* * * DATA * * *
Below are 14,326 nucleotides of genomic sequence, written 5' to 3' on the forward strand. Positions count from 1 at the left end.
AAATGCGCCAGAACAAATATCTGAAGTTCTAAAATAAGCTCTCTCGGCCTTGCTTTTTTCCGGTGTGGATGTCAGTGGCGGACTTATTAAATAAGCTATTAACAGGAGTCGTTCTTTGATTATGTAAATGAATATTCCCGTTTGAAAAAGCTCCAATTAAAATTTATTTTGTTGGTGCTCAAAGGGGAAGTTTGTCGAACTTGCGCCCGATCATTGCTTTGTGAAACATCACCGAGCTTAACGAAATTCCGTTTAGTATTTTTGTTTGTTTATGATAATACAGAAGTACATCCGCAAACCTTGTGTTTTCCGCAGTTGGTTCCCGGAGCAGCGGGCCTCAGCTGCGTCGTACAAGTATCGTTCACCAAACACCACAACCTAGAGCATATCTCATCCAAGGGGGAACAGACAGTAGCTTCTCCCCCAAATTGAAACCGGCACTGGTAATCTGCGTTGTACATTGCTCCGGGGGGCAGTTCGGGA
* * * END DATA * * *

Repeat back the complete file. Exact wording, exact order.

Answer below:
Below are 14,326 nucleotides of genomic sequence, written 5' to 3' on the forward strand. Positions count from 1 at the left end.
AAATGCGCCAGAACAAATATCTGAAGTTCTAAAATAAGCTCTCTCGGCCTTGCTTTTTTCCGGTGTGGATGTCAGTGGCGGACTTATTAAATAAGCTATTAACAGGAGTCGTTCTTTGATTATGTAAATGAATATTCCCGTTTGAAAAAGCTCCAATTAAAATTTATTTTGTTGGTGCTCAAAGGGGAAGTTTGTCGAACTTGCGCCCGATCATTGCTTTGTGAAACATCACCGAGCTTAACGAAATTCCGTTTAGTATTTTTGTTTGTTTATGATAATACAGAAGTACATCCGCAAACCTTGTGTTTTCCGCAGTTGGTTCCCGGAGCAGCGGGCCTCAGCTGCGTCGTACAAGTATCGTTCACCAAACACCACAACCTAGAGCATATCTCATCCAAGGGGGAACAGACAGTAGCTTCTCCCCCAAATTGAAACCGGCACTGGTAATCTGCGTTGTACATTGCTCCGGGGGGCAGTTCGGGA